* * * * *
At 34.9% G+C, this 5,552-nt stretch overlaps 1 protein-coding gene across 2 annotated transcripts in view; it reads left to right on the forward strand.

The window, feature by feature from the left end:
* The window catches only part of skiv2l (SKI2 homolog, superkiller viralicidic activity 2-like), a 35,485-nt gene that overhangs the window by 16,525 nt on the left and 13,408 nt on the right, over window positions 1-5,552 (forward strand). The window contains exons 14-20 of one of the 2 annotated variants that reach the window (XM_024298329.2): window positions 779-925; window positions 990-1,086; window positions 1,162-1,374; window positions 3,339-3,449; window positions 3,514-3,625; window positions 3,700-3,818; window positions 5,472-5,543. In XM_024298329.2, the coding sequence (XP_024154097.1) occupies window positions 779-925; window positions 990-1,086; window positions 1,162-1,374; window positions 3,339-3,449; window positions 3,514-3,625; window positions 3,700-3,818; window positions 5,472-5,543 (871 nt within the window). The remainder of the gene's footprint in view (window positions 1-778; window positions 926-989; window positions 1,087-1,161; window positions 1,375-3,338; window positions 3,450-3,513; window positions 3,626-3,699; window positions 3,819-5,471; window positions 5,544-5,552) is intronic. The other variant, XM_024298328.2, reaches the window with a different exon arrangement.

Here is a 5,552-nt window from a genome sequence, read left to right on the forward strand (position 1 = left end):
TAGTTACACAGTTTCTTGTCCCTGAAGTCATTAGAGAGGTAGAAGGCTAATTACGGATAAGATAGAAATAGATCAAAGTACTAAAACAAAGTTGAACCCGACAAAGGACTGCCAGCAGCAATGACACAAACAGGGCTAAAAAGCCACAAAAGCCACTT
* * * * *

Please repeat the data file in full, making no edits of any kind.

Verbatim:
At 34.9% G+C, this 5,552-nt stretch overlaps 1 protein-coding gene across 2 annotated transcripts in view; it reads left to right on the forward strand.

The window, feature by feature from the left end:
* The window catches only part of skiv2l (SKI2 homolog, superkiller viralicidic activity 2-like), a 35,485-nt gene that overhangs the window by 16,525 nt on the left and 13,408 nt on the right, over window positions 1-5,552 (forward strand). The window contains exons 14-20 of one of the 2 annotated variants that reach the window (XM_024298329.2): window positions 779-925; window positions 990-1,086; window positions 1,162-1,374; window positions 3,339-3,449; window positions 3,514-3,625; window positions 3,700-3,818; window positions 5,472-5,543. In XM_024298329.2, the coding sequence (XP_024154097.1) occupies window positions 779-925; window positions 990-1,086; window positions 1,162-1,374; window positions 3,339-3,449; window positions 3,514-3,625; window positions 3,700-3,818; window positions 5,472-5,543 (871 nt within the window). The remainder of the gene's footprint in view (window positions 1-778; window positions 926-989; window positions 1,087-1,161; window positions 1,375-3,338; window positions 3,450-3,513; window positions 3,626-3,699; window positions 3,819-5,471; window positions 5,544-5,552) is intronic. The other variant, XM_024298328.2, reaches the window with a different exon arrangement.

Here is a 5,552-nt window from a genome sequence, read left to right on the forward strand (position 1 = left end):
TAGTTACACAGTTTCTTGTCCCTGAAGTCATTAGAGAGGTAGAAGGCTAATTACGGATAAGATAGAAATAGATCAAAGTACTAAAACAAAGTTGAACCCGACAAAGGACTGCCAGCAGCAATGACACAAACAGGGCTAAAAAGCCACAAAAGCCACTT